Note that we have successfully hidden 9 bits but at a cost of only changing 4 of the bits which is roughly 50% of the least significant bits, these bits have also been spread out over between adjacent pixels, as a result, this amount of change will be minimal and not noticable to the human eye. This description given is only meant to work as a high-level overview. This same method can be applied to 8-bit colour the changes, as you can imagine, are more dramatic due to the reduced colour pallette. For more details on understanding why, you need to read about how colour depth is calculated.

Part 2: Digital Water marking
You can also use a 'digital watermark' is another kind of indicator or marker that can be placed in the image data. It is typically used to identify owbership when copyright has been infringed or for banknote authtication. The water mark is usually used to identify the ownership of a image i.e. copyright. The process of 'digitally water marking' an image i.e. embedding hidden information, is undertaken by a computer.  Like traditional watermarks, digital watermarks are only perceptible under certain conditions, i.e. after using some algorithm, and imperceptible anytime else. You could teach this technique to your students to prevent others from stealing and wrongly submitting homework/classwork as their own.

This second  video on watermarking is from Digimarc, the person in the video describes how a watermark in an image can be tracked...!  Click here for more details on how to track images.

 

Part 3: Chaffing and winnowing
With the use of technology, steganography is significantly more sophisticated than the examples above might suggest. There is the potential for someone to hide large amounts of information within both image and audio files. Often steganography is used in conjunction with cryptography i.e. first it is encrypted, then this encrypted data is doubly protected by being hidden in a file. Think about the use of email, by using the 'chaffing and winnowing' techique (desribed below), the sender of a message could send out their messages and cover thier tracks at the same time.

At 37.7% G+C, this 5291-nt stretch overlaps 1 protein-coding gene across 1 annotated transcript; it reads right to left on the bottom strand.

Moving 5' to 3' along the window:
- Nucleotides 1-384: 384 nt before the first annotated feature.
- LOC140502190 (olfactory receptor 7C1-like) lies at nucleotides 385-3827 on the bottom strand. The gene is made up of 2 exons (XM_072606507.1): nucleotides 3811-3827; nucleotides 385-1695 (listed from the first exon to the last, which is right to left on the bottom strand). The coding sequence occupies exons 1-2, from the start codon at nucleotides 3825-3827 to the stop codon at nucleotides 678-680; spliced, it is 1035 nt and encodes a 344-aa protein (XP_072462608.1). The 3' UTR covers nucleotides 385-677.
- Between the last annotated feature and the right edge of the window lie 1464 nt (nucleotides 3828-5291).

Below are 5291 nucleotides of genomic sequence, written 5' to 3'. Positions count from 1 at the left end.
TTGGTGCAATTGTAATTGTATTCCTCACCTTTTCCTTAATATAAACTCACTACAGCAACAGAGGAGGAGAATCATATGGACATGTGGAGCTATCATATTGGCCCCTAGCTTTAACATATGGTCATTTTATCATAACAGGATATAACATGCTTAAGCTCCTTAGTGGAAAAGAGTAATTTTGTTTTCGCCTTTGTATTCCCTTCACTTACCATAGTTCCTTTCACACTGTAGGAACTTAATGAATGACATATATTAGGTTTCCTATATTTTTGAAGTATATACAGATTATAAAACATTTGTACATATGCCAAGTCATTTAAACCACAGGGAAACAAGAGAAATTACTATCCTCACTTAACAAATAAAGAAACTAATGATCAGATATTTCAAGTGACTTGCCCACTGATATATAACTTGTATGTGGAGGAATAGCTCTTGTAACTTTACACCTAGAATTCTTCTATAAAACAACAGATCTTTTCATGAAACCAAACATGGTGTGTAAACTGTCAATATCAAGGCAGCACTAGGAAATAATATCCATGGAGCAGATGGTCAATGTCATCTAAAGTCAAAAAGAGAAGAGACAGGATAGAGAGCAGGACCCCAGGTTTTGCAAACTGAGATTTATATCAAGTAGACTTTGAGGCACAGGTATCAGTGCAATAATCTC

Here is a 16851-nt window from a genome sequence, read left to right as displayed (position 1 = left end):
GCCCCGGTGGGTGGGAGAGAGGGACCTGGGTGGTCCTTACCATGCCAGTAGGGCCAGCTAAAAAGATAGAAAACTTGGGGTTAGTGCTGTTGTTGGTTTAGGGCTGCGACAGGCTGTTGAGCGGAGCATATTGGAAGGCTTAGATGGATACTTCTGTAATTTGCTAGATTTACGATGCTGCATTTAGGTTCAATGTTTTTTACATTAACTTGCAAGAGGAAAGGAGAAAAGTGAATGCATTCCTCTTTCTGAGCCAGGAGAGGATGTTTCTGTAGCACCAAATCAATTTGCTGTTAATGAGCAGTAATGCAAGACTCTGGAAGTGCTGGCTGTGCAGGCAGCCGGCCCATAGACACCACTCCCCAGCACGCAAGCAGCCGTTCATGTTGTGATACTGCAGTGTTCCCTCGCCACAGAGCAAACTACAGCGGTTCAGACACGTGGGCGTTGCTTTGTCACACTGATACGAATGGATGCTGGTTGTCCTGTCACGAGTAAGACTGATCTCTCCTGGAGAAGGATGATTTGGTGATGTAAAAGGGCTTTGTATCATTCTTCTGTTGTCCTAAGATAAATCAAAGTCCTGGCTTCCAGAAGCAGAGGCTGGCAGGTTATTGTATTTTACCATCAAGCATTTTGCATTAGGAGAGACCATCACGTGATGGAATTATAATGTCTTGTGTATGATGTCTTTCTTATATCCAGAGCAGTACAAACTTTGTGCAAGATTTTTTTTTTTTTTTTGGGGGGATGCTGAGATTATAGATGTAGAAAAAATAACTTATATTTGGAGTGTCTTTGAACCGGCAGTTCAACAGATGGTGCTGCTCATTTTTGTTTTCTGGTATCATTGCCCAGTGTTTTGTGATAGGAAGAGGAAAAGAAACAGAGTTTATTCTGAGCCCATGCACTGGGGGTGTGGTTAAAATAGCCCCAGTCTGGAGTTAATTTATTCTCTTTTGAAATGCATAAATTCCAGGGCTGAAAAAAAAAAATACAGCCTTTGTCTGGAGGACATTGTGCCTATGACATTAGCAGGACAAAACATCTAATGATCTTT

One method for using these two techniques is to put a message into art i.e. hiding a message within an image. You can send messages containing an image or place an image on a website for anyone to see without anyone else (but the intended recipient) being the wiser. As teachers we could use this techique to put together games and puzzles for our students, website visitors or blog readers by hiding messages in specific images allowing people to hunt for the hideen messages. 

The process is simple:  type a message, upload an image, enter a password, click a button and download the image with the message encrypted in it. Click here to link to the service. For example, I have uploaded an image of the Digital Schoolhouse main website image. 

A screen shots of the process:

 step1.gif  step2.gif  step3.gif
Step 1: Encrypt image Step 2: Download image Step 3: Decrypt image

 A short video of the process: